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Fr: Avocette des Andes
All : Andensäbelschnäbler
Esp : Avoceta Andina – Caití (Chili)
Ital : Avocetta delle Ande
Nd: Andeskluut
Sd: Andinsk skärfläcka


Philippe and Aline Wolfer

Text by Nicole Bouglouan


HANDBOOK OF THE BIRDS OF THE WORLD Vol 3 by Josep del Hoyo-Andrew Elliott-Jordi Sargatal - Lynx Edicions - ISBN : 8487334202

SHOREBIRDS by Peter Hayman, John Marchant and Tony Prater – Christopher Helm – 1986 – ISBN: 0747014035

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Andean Avocet
Recurvirostra andina

Charadriiforme Order – Recurvirostridae Family

Length: 43-48 cm
Weight: 315-410 g

The Andean Avocet is a resident species in the Andes. It breeds in puna zones, above 3100 metres of elevation.

The adult has compact body, shorter legs and broader wings than other avocets.
Head, neck, upper mantle, rump and underparts are white, sometimes stained ferruginous below. The underwing show silvery-black flight feathers contrasting with white coverts and axillaries.
Rest of mantle, upperwing and tail are dark brown to blackish.
The typical up curved bill is black. The eyes are orange with yellow eyering. Legs and feet are blue-grey.
Both sexes are similar.
The juvenile has indistinct rusty feather edges on the upperparts.

The Andean Avocet is often noisy when breeding and in flight. The contact call is variable, but it is often described as “kluit”. Variations are used according to the situation. The alarm call increase in volume, becoming little by little sometimes intensive.
Actually, each situation has its own call.    

The Andean Avocet usually frequents saline and alkaline lakes, open parts of marshes, seasonally flooded meadows and small pools. This species breeds at high elevation in the Andes, above 3100 metres, usually in puna zones.
Outside the breeding season, it frequents other types of wetlands and also tidal flats along the coasts.

The Andean Avocet is found in C Peru, southwards through W Bolivia to N Chile and NW Argentina.

The Andean Avocet feeds on small invertebrates found in the water. When foraging in shallow lagoons, it searches for prey by sweeping the bill side to side. Then, this peculiar bill filters out the small food items thanks to the lamellae.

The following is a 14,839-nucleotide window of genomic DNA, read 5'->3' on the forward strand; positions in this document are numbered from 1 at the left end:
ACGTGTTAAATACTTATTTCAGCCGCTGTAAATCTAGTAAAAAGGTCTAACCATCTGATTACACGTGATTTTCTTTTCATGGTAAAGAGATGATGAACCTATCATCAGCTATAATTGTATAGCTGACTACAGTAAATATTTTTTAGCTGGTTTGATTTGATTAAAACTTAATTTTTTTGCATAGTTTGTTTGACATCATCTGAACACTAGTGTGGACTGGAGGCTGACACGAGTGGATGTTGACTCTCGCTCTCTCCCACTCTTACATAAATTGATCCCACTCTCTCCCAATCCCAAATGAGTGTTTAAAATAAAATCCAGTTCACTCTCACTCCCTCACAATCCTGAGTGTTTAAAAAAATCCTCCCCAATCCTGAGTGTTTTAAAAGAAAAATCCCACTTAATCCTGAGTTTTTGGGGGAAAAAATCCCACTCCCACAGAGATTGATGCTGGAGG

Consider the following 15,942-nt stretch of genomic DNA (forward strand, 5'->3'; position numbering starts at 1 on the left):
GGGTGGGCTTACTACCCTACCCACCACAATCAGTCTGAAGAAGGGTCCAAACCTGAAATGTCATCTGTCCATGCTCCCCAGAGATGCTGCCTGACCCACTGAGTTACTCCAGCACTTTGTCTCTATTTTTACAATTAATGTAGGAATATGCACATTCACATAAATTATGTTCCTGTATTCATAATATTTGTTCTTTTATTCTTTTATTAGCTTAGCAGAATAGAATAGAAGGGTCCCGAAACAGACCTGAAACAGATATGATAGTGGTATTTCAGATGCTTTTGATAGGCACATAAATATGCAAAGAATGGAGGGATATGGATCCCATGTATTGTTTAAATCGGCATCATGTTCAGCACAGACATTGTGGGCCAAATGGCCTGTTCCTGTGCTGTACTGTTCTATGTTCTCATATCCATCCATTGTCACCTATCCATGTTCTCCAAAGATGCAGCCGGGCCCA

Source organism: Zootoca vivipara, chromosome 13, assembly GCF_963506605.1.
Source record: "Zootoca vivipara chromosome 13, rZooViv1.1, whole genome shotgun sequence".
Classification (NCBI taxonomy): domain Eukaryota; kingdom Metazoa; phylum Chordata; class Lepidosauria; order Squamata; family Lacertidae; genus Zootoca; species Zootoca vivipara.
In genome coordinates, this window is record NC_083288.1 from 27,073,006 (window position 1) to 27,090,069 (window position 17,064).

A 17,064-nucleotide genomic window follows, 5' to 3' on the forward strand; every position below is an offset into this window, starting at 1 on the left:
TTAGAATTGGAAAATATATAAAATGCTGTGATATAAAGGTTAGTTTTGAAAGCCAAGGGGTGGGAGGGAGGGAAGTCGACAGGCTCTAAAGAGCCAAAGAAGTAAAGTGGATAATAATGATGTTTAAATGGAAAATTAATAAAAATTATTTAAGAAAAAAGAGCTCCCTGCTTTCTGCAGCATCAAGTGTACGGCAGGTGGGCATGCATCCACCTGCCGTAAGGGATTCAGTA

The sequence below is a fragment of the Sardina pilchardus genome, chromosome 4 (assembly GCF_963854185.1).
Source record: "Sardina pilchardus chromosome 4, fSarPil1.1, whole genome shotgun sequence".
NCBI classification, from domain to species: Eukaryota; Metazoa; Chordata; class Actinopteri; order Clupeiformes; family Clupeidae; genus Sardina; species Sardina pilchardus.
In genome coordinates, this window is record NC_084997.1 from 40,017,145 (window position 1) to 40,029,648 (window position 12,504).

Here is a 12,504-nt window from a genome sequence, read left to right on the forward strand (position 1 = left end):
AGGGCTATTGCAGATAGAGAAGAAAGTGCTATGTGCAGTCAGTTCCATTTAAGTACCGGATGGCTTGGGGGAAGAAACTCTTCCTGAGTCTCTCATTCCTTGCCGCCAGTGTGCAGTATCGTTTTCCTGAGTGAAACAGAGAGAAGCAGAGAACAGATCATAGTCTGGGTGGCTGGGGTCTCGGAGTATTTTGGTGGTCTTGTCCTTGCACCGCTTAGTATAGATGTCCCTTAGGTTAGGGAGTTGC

It may swim and even perform upending. Both visual and tactile methods are used.  
This species can be seen close to Chilean Flamingos.   

The Andean Avocet breeds in small groups in loose colonies scattered along the shallow saline lagoons at high elevation.
The courtship behaviour of this species is unknown, but they probably use the same displays that other avocets, with various postures, bowing, crouching and “dance” with open wings.
Mutual preening and synchronized displays are performed by both mates. They are monogamous, at least for one season.

The Andean Avocet appears mainly sedentary. It may perform altitudinal movements to lower areas during the harshest cool and windy periods.

The Andean Avocet has straight, rather swift flight. Neck and legs are fully extended out of the body during the flight.

The Andean Avocet probably breeds during the local summer, but this period may vary according to the rainfalls.
With eggs reported both in September/October and January/February, there are possibly two nesting seasons per year.

The female lays usually four eggs in a scrape on the ground, often fairly close to some water. At hatching, the chicks are greyish-white with dark spotting above, and white below.

The Andean Avocet feeds on aquatic invertebrates, small crustaceans and molluscs. It forages in shallow water by scything, using its well adapted bill to filter out the preys.

The statuses of the Andean Avocet are poorly known. This species is often seen in small groups of 15-20 birds and is generally sparse. Habitat loss due to massive desiccation of some lakes could be a threat in the future, although there still are fairly extensive suitable habitats. The Andean Avocet is evaluated at Least Concern by BirdLife International.